The U.S. Department of Health and Human Services’ (HHS) Office of Civil Rights, headed by an anti-choice activist, claims the University of Vermont Medical Center “coerced” a nurse into providing abortion care—a charge the medical center denies.
The Office of Civil Rights (OCR), which under the Trump administration has focused on promoting and defending health-care discrimination under the guise of protecting so-called religious freedom, on Wednesday said the university’s medical center “unlawfully” forced “a nurse to assist in an elective abortion procedure over the nurse’s conscience-based objections.” The phrase “elective abortion” is not a medical term and is often used to stigmatize abortion.
In an announcement Wednesday, HHS said this is a trend at the medical center, which it claims has “intentionally, unnecessarily and knowingly” scheduled nurses to assist with abortions “against their religious or moral objections” since it began offering those services in 2017.
The nurse, who filed a complaint with HHS in 2018, is represented by the American Center for Law and Justice. The organization is headed by Jay Sekulow, a personal lawyer for President Trump who has close ties to some of the most radical elements of the anti-choice movement.
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Roger Severino, head of the HHS civil rights division, said the University of Vermont Medical Center had violated the Church Amendments—a set of provisions enacted in the 1970s to “protect the conscience rights of individuals and entities that object to performing or assisting in the performance of abortion or sterilization procedures if doing so would be contrary to the provider’s religious beliefs or moral convictions,” according to HHS.
Severino said the university’s religious freedom policies were insufficient, and the medical center has 30 days to come into compliance with federal law or it could eventually lose its federal funding. The medical center receives funding through the Health Resources and Services Administration, including $1.6 million over a three-year period ending in April 2018, according to HHS.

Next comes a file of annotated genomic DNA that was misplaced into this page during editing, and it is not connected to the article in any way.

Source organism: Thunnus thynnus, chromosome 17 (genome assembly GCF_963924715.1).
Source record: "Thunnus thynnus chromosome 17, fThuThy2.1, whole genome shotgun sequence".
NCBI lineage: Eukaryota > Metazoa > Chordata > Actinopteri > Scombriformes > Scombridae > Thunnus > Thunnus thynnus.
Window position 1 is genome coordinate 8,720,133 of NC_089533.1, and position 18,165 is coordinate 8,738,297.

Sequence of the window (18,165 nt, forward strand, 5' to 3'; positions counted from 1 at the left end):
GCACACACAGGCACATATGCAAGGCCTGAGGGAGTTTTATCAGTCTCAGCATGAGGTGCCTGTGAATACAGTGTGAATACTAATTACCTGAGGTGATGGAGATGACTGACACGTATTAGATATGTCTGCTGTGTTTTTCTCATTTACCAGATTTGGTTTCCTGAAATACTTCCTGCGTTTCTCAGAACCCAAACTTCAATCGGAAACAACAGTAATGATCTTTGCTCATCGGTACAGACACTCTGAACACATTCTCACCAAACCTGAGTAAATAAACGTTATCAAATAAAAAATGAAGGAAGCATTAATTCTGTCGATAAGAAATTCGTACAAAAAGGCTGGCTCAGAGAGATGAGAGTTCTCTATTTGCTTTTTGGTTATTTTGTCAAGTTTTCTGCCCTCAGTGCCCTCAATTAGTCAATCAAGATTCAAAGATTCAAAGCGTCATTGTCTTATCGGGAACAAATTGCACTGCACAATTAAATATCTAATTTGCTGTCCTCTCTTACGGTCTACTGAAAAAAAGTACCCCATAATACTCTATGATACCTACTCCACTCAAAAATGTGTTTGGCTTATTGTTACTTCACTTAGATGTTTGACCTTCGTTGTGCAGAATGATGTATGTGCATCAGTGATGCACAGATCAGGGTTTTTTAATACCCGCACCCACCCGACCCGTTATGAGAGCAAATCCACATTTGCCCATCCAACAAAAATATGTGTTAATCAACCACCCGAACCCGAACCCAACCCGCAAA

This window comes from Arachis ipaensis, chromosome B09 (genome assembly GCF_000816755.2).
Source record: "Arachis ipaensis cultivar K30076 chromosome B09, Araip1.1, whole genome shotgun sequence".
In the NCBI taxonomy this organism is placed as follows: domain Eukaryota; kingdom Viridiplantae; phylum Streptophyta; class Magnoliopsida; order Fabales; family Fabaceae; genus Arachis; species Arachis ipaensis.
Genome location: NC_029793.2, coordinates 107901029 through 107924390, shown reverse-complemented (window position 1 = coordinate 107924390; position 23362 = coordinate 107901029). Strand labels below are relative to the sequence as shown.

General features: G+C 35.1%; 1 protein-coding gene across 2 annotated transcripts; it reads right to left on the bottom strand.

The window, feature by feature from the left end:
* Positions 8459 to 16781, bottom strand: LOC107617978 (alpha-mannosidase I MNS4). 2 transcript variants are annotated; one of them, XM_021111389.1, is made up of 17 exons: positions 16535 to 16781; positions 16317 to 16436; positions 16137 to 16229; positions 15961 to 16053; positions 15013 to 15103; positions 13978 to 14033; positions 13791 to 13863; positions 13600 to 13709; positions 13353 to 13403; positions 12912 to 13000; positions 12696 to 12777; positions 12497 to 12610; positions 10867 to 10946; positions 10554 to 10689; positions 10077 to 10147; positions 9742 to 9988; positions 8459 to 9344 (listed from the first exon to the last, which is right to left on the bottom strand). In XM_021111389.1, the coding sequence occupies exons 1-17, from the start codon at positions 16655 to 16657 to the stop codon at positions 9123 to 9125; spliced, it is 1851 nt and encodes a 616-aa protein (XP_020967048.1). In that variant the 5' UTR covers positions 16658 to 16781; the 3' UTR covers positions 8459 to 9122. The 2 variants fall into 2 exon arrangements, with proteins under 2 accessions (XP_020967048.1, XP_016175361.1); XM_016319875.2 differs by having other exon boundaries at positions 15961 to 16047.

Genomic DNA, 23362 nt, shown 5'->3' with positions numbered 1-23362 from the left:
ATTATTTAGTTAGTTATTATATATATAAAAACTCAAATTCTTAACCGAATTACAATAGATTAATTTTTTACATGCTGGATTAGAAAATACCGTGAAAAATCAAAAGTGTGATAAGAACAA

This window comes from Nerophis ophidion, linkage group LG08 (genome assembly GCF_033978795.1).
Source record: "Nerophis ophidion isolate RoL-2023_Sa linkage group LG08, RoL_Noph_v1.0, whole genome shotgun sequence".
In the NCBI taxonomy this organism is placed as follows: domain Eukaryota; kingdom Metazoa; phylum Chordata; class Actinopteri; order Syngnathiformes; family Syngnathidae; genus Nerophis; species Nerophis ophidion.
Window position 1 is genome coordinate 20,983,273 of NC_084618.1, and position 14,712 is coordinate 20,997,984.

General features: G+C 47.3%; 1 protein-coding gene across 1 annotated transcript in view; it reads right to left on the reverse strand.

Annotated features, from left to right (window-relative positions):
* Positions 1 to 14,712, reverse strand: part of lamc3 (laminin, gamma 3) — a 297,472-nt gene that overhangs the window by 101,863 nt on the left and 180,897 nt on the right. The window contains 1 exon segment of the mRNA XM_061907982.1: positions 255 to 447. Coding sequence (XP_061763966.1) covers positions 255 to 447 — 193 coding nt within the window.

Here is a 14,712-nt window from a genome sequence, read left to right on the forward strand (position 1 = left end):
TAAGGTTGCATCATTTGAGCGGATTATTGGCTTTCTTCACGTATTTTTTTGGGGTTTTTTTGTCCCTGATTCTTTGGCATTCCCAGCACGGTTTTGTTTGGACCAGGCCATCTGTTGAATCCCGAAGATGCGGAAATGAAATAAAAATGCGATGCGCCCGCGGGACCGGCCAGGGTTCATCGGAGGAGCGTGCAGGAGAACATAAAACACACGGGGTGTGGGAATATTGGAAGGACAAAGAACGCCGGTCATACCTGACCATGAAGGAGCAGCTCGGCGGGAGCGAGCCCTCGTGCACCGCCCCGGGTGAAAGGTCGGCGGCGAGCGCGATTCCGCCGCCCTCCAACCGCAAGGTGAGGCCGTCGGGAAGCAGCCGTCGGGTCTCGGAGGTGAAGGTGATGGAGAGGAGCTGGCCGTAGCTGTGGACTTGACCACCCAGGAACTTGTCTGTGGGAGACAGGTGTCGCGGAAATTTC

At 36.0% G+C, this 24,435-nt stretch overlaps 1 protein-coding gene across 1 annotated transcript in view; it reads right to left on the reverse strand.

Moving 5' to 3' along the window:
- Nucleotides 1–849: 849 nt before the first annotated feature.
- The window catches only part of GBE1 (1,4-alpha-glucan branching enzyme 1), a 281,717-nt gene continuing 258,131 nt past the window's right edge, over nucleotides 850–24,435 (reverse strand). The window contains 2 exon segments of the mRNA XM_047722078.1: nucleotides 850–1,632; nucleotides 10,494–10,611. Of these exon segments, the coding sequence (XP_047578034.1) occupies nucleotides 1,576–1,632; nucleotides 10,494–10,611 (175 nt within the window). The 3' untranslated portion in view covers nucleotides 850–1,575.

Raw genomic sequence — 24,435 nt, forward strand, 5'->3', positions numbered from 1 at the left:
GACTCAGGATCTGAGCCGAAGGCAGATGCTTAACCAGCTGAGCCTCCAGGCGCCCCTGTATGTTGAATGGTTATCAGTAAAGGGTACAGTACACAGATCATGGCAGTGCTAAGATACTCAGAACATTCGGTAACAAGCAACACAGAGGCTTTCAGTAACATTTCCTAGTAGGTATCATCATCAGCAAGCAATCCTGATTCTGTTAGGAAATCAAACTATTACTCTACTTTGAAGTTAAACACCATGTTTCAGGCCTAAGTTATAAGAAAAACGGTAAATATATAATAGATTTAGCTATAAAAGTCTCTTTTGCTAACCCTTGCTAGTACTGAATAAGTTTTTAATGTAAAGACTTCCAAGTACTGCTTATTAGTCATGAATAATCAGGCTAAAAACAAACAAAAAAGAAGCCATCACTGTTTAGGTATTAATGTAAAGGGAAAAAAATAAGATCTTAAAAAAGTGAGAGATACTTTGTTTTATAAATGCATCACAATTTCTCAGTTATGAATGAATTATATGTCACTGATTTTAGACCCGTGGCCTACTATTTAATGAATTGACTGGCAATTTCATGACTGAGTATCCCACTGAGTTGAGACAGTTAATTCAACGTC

Severino said the nurse feared she would lose her job or be “reported to the authorities” if she refused to assist with the abortion, though he didn’t specify whether anyone at the medical facility had threatened the nurse with repercussions. Severino, an advocate for anti-choice policies, said people enter the medical profession to “help save lives, not take lives.” Severino referred to abortion as the “taking of a human life” on the Wednesday call.
Annie Mackin, a spokesperson for the University of Vermont Medical Center, told Rewire.News that while she “can’t speak to what the employee felt …. any such fears would not be in line with the fact that our employees are protected from discrimination based on any decision they make to opt out of procedures or treatments.”
The center “has robust, formal protections that safeguard both our employees’ religious, ethical and cultural beliefs, and our patients’ rights to access safe and legal abortion,” Mackin said in a statement.
“When the UVM Medical Center first learned of the allegations that are the subject of OCR’s letter, we promptly and thoroughly investigated them and determined that they were not supported by the facts,” Mackin said, adding that the university’s medical center sought advice from HHS about how to comply with federal law as recently as this month.
“OCR instead chose to proceed with the announcement it issued today,” Mack said. “We nonetheless remain willing to work cooperatively with OCR to identify any ways in which we can further support our employees’ conscience and religious rights, in a manner that is consistent with high-quality patient care, and the other legal and ethical obligations we have to our patients.”
Since Trump entered the White House, OCR officials have transformed the office into a powerful political entity centered on so-called religious freedom. In 2018 Severino launched a health-care discrimination wing of OCR, known as the Conscience and Religious Freedom Division, to defend health-care providers who oppose abortion and do not want to treat LGBTQ people. This case marks the third enforcement action the division has taken to protect “conscience rights,” and it’s first action in defense of an individual health-care worker who objects to participating in abortion care.
Vermont does not impose any restrictions on abortion services, according to the Guttmacher Institute. Earlier this year, state lawmakers codified the right to an abortion and prohibited public entities from interfering with the right to abortion care. As of 2014, there were nine abortion-providing facilities in Vermont.